This book brings together a collection of new and innovative work by researchers from Australia, Canada, New Zealand and the UK - settings where issues of voluntarism and participation have become increasingly important for the development and delivery of social welfare policy. Prefaced by one of the foremost geographers in this field, it contains empirical and theoretical work from both new and well-established geographers. The chapters explore the interactions between voluntarism and a range of issues including governance, health, community action, faith, ethnicity, counselling, advocacy and professionalisation.
The book will be of interest not only to students and researchers in human geography but also to those working in social policy, sociology, health and political science. The detailed case material will also be of particular interest to practitioners working in the fields of health, governance, social welfare and social exclusion.
Christine Milligan is Associate Dean in the Faculty of Arts and Social Sciences and Senior Lecturer in Health Research at Lancaster University, UK.
David Conradson is a Lecturer in Human Geography at Southampton University, UK.
Contents: Foreword: Beyond the shadow state? ~ Jennifer Wolch; Contemporary landscapes of welfare: the 'voluntary turn'? ~ Christine Milligan and David Conradson; A 'new institutional fix'? The 'community turn' and the changing role of the voluntary sector ~ Rob Macmillan and Alan Townsend; Renewal or relocation? Social welfare, voluntarism and the city ~ Christine Milligan and Nicholas R. Fyfe; Voluntarism and new forms of governance in rural communities ~ Bill Edwards and Michael Woods; New times, new relationships: mental health, primary care and public heath in New Zealand ~ Pauline Barnett and J. Ross Barnett; Informal and voluntary care in Canada: caught in the Act? ~ Mark W. Skinner and Mark W. Rosenberg; Competition, adaptation and resistance: (re)forming health organisations in New Zealand's third sector ~ Susan Owen and Robin Kearns; The difference of voluntarism: the place of voluntary sector care homes for older Jewish people in the United Kingdom ~ Oliver Valins; Values, practices and strategic divestment: Christian social service organisations in New Zealand ~ David Conradson; Faith-based organisations and welfare provision in Northern Ireland and North America: whose agenda? ~ Derek Bacon; Government restructuring and settlement agencies in Vancouver: bringing advocacy back in ~ Gillian Creese; Developing voluntary community spaces and Ethnicity in Sydney, Australia ~ Walter F. Lalich; The voluntary spaces of charity shops: workplaces or domestic spaces? ~ Liz Parsons; The changing landscape of voluntary sector counselling in Scotland ~ Liz Bondi; Volunteering, geography and welfare: a multilevel investigation of geographical variations in voluntary action ~ John Mohan, Liz Twigg, Kelvyn Jones and Steve Barnard; Reflections on landscapes of voluntarism ~ David Conradson and Christine Milligan.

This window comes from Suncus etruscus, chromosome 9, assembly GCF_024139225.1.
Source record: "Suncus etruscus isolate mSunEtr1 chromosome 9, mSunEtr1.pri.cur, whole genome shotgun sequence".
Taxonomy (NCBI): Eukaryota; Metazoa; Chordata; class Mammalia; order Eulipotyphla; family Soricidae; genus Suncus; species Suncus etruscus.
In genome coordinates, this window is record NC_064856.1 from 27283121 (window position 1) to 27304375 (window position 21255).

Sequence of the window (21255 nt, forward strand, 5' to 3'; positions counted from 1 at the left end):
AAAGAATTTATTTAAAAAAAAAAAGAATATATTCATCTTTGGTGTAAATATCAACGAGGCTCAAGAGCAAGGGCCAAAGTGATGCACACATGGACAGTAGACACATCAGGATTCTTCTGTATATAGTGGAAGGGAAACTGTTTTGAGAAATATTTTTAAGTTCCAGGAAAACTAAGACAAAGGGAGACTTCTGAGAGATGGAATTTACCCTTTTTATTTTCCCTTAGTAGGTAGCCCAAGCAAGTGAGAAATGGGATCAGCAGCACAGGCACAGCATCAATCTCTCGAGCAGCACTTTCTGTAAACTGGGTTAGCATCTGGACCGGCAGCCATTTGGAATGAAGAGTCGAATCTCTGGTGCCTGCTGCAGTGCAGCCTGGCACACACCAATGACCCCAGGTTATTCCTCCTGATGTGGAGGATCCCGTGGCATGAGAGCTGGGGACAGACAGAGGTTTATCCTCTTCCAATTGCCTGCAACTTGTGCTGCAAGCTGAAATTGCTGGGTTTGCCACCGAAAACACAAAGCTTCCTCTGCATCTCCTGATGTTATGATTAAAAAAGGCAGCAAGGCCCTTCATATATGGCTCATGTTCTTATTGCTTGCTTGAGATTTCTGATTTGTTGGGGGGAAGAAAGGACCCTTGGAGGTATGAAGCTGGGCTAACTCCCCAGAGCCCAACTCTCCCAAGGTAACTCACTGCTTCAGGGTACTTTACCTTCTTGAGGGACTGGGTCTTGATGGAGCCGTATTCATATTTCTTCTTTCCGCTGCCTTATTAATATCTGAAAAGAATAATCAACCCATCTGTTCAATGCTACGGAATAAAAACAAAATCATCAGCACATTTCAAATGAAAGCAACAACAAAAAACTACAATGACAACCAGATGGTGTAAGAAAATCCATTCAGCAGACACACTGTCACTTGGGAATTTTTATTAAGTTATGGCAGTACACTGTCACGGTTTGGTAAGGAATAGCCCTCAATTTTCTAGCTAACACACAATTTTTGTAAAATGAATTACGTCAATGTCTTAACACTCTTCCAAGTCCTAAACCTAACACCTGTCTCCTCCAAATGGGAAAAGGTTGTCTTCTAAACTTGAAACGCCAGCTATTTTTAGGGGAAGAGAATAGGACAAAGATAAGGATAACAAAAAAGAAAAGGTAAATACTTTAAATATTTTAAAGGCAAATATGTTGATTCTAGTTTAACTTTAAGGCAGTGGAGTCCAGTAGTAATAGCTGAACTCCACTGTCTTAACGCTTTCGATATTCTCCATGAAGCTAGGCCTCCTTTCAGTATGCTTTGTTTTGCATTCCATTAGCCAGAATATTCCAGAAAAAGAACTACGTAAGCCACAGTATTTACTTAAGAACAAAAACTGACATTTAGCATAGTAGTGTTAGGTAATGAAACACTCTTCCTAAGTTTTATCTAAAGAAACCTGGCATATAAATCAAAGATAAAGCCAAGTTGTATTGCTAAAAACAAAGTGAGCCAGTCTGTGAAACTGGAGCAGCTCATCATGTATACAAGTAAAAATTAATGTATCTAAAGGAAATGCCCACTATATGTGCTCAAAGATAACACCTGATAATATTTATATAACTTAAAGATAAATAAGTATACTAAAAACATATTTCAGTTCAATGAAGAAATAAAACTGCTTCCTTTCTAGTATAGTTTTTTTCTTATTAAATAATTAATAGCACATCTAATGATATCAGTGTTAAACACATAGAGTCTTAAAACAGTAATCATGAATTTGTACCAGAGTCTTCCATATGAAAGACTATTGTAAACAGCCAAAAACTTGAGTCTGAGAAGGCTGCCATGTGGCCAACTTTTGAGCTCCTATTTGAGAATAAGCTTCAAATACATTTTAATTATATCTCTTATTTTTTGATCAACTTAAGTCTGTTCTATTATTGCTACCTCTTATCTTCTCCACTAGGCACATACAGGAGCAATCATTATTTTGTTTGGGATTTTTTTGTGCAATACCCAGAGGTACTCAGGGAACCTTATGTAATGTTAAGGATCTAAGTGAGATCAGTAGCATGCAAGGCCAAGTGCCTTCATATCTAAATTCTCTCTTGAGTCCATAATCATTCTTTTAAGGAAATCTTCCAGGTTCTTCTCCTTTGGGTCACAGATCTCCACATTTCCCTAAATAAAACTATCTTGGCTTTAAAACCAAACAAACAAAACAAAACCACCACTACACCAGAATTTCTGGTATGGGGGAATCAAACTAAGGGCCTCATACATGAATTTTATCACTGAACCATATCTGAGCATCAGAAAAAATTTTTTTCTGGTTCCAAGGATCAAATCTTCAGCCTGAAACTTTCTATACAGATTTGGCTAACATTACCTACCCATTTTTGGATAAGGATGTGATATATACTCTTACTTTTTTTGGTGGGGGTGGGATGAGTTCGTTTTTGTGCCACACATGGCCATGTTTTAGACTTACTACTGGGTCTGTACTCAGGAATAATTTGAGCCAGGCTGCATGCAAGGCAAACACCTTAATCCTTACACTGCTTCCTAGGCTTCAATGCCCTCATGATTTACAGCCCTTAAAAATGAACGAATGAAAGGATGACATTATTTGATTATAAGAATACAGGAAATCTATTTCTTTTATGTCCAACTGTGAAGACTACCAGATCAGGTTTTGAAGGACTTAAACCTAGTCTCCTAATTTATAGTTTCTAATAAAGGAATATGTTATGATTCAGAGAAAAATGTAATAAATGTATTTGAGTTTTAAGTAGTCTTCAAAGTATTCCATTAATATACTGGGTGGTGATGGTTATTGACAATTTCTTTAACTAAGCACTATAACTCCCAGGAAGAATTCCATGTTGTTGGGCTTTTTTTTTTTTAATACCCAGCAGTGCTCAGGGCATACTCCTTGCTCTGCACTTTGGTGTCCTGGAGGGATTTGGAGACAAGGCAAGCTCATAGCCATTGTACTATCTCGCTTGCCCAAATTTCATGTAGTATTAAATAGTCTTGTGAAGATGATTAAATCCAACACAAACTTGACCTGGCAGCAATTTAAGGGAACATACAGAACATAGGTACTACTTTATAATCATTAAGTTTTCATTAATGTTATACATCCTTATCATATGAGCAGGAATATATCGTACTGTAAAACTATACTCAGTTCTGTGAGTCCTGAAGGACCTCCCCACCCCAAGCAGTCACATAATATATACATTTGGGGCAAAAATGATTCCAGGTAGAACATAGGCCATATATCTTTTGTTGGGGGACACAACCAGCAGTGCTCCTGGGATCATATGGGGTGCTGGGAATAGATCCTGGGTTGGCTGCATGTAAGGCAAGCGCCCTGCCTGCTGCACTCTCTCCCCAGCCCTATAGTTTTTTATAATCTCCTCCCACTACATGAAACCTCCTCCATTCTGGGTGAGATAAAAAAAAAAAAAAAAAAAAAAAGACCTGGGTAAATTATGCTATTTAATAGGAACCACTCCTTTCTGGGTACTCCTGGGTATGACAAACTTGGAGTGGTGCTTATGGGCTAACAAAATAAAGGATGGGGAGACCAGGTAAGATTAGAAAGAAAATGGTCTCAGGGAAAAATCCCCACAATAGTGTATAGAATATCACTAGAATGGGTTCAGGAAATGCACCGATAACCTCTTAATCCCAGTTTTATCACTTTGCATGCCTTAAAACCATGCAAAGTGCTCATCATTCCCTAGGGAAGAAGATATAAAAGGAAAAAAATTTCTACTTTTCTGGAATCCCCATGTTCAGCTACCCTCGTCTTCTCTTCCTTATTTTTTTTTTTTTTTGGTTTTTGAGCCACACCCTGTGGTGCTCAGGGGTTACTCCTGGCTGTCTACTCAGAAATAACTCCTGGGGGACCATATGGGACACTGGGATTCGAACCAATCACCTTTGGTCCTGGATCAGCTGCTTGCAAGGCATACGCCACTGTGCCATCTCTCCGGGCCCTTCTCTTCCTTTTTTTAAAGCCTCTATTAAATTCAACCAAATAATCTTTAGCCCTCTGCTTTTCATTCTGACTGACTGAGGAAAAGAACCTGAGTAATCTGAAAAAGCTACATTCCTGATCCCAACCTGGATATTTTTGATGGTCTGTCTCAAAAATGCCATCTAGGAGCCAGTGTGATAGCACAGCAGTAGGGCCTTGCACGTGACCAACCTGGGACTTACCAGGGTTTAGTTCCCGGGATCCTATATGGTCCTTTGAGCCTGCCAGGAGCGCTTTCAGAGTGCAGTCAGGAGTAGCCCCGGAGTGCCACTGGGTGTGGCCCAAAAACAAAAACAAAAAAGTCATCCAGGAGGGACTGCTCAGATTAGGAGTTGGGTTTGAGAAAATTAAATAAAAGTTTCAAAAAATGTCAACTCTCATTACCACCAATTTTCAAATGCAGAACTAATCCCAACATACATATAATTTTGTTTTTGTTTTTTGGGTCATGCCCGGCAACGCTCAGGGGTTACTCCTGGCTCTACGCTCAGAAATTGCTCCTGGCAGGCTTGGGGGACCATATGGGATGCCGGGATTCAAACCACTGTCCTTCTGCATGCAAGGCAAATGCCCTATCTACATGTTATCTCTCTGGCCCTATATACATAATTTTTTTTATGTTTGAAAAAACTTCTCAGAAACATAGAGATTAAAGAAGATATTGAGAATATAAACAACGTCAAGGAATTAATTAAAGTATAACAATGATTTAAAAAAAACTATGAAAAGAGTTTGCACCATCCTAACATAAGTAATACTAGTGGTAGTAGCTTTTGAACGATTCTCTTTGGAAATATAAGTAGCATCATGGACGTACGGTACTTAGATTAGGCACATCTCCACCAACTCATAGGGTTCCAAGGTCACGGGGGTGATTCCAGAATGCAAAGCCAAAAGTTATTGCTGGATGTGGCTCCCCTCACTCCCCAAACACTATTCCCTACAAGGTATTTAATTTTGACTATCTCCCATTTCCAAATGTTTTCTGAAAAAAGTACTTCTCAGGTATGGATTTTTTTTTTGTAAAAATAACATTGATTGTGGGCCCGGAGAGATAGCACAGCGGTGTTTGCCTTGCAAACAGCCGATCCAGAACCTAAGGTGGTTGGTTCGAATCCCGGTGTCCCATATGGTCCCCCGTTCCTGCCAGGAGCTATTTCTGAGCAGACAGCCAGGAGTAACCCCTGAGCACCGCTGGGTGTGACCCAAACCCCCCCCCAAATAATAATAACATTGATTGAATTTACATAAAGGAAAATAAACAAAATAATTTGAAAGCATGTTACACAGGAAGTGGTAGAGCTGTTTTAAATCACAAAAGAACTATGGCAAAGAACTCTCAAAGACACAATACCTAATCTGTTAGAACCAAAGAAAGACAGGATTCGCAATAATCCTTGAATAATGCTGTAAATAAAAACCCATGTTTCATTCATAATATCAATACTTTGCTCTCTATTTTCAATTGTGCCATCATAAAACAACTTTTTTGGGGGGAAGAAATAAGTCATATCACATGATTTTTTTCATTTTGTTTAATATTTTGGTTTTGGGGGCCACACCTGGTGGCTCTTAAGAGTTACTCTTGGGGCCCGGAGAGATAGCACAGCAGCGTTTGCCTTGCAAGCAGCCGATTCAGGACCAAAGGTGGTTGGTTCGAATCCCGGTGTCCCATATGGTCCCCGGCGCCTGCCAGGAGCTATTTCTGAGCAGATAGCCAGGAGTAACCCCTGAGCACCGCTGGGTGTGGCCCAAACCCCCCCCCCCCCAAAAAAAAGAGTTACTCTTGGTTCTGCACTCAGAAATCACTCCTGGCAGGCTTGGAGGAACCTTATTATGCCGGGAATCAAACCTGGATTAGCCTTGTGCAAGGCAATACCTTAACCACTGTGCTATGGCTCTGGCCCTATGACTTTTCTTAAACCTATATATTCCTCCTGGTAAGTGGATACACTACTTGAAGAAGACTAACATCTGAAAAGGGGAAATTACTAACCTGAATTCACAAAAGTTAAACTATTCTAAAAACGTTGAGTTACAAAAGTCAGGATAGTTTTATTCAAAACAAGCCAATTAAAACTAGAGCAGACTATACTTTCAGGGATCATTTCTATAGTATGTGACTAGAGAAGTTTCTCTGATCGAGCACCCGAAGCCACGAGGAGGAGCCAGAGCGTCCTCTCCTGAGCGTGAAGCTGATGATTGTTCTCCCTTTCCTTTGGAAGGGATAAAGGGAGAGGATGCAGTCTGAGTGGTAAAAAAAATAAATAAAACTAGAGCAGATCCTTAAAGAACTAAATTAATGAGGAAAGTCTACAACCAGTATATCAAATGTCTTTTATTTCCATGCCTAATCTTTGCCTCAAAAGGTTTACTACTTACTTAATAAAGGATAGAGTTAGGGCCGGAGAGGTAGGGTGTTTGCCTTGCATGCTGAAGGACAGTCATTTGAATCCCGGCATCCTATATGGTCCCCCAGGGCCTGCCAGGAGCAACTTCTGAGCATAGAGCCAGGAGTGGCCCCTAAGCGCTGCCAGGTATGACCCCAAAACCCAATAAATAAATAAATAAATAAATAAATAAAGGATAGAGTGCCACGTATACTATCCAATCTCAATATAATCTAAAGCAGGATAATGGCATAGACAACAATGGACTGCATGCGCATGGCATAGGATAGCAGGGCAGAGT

"... extremely comprehensive and useful, with a wide range of topics and excellent examples of research by leading scholars. Landscapes of voluntarism would be of great interest to anyone involved in social policy, sociology and health, and probably other areas I haven't thought of!" Volunteering England
"This is a fascinating book...." Journal of Social Policy
"This impressive volume brings together a diverse range of contributions around the
central theme of voluntarism ... a valuable and thought-provoking reference work for policy-makers and other end-users as well as for academic researchers from far beyond that discipline." European Journal of Social Security
"Stimulating and informative; this book deals with a broad range of issues (from governance to volunteering) and so provides the reader with an remarkable view of the 'landscape of voluntarism'. There is a wealth of excellent, informed research and this will provide inspiration for students, academics, researchers, practitioners and policy makers alike." Dr Clare Fisher, Head of Department, Voluntary Sector Studies, University of Wales, Lampeter